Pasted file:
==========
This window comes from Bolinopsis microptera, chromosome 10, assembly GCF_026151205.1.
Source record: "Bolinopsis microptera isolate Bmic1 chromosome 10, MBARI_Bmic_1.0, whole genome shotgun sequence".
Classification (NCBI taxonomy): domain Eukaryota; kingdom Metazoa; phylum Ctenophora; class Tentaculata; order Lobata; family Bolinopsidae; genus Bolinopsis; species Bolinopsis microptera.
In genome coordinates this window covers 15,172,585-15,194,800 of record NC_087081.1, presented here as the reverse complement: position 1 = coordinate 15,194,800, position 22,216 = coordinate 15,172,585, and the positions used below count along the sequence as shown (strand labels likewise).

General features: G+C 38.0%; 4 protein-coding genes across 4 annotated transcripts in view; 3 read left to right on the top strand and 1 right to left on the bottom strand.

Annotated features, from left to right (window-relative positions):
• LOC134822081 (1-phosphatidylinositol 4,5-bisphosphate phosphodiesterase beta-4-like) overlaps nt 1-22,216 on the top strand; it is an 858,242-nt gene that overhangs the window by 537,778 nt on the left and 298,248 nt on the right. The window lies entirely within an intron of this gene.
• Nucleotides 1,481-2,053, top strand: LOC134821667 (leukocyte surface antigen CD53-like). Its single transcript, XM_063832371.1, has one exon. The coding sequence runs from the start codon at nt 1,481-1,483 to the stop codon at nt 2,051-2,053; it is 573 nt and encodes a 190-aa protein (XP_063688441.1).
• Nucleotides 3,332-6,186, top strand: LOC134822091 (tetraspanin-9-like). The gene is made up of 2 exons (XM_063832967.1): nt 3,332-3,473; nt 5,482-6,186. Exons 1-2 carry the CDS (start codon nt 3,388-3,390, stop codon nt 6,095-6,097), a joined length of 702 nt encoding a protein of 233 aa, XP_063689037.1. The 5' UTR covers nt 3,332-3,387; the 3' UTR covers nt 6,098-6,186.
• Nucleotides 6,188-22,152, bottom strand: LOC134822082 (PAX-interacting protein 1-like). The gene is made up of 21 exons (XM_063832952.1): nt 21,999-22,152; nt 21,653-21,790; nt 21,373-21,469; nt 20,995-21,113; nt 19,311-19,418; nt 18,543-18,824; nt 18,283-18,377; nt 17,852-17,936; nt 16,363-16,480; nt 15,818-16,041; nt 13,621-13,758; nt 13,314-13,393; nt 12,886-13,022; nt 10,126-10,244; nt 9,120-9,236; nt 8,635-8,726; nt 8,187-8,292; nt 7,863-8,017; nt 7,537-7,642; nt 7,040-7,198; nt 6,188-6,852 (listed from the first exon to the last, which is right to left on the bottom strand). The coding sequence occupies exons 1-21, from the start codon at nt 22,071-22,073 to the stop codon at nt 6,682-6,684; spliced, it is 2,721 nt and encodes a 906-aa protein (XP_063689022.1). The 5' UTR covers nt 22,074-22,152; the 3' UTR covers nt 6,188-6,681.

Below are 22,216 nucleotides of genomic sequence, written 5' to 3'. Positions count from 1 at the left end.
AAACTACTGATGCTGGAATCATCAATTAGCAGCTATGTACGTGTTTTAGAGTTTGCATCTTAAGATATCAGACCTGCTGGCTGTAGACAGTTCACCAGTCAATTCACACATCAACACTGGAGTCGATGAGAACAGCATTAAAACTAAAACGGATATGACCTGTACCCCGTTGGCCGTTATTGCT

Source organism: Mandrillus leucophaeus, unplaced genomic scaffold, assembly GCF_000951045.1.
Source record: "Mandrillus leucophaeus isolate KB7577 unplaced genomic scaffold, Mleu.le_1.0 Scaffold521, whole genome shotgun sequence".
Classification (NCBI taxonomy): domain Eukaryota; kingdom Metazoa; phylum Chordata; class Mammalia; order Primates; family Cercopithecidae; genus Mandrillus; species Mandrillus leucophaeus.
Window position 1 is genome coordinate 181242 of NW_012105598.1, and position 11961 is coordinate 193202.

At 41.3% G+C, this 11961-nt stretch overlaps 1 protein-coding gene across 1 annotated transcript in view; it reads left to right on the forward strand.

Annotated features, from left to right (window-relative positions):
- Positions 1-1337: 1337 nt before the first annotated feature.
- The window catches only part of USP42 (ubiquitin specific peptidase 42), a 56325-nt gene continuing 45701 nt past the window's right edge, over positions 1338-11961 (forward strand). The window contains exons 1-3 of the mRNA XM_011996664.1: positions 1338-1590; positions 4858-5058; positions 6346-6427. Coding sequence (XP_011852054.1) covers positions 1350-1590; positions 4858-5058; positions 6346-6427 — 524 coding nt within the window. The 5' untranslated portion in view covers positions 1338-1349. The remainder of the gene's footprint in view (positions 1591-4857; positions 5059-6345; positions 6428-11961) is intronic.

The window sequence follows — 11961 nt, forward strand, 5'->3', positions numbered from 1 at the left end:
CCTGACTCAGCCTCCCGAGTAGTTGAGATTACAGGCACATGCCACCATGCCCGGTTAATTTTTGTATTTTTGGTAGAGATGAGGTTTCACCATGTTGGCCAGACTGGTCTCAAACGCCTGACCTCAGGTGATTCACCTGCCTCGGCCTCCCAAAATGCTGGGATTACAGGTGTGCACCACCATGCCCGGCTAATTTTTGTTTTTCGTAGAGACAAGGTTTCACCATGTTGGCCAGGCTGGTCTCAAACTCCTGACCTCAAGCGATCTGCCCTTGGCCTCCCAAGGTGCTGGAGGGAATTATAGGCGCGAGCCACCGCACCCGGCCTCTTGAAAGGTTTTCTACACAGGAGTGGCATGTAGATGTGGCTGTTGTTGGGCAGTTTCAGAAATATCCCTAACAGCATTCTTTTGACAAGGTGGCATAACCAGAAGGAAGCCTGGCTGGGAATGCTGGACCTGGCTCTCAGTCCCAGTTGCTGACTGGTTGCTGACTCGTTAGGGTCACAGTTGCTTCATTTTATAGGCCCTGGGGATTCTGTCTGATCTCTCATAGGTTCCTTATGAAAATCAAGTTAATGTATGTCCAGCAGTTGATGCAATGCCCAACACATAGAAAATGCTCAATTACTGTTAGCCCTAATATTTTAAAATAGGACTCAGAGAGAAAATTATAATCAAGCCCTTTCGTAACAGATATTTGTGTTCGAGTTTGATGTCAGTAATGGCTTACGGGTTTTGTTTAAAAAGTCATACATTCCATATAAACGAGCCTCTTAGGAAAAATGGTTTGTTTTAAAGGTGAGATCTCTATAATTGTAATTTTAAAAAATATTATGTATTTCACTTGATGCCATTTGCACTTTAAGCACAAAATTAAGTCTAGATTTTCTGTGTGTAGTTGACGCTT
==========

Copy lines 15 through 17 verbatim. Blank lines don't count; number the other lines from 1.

Classification (NCBI taxonomy): domain Eukaryota; kingdom Metazoa; phylum Chordata; class Mammalia; order Primates; family Cercopithecidae; genus Mandrillus; species Mandrillus leucophaeus.
Window position 1 is genome coordinate 181242 of NW_012105598.1, and position 11961 is coordinate 193202.

At 41.3% G+C, this 11961-nt stretch overlaps 1 protein-coding gene across 1 annotated transcript in view; it reads left to right on the forward strand.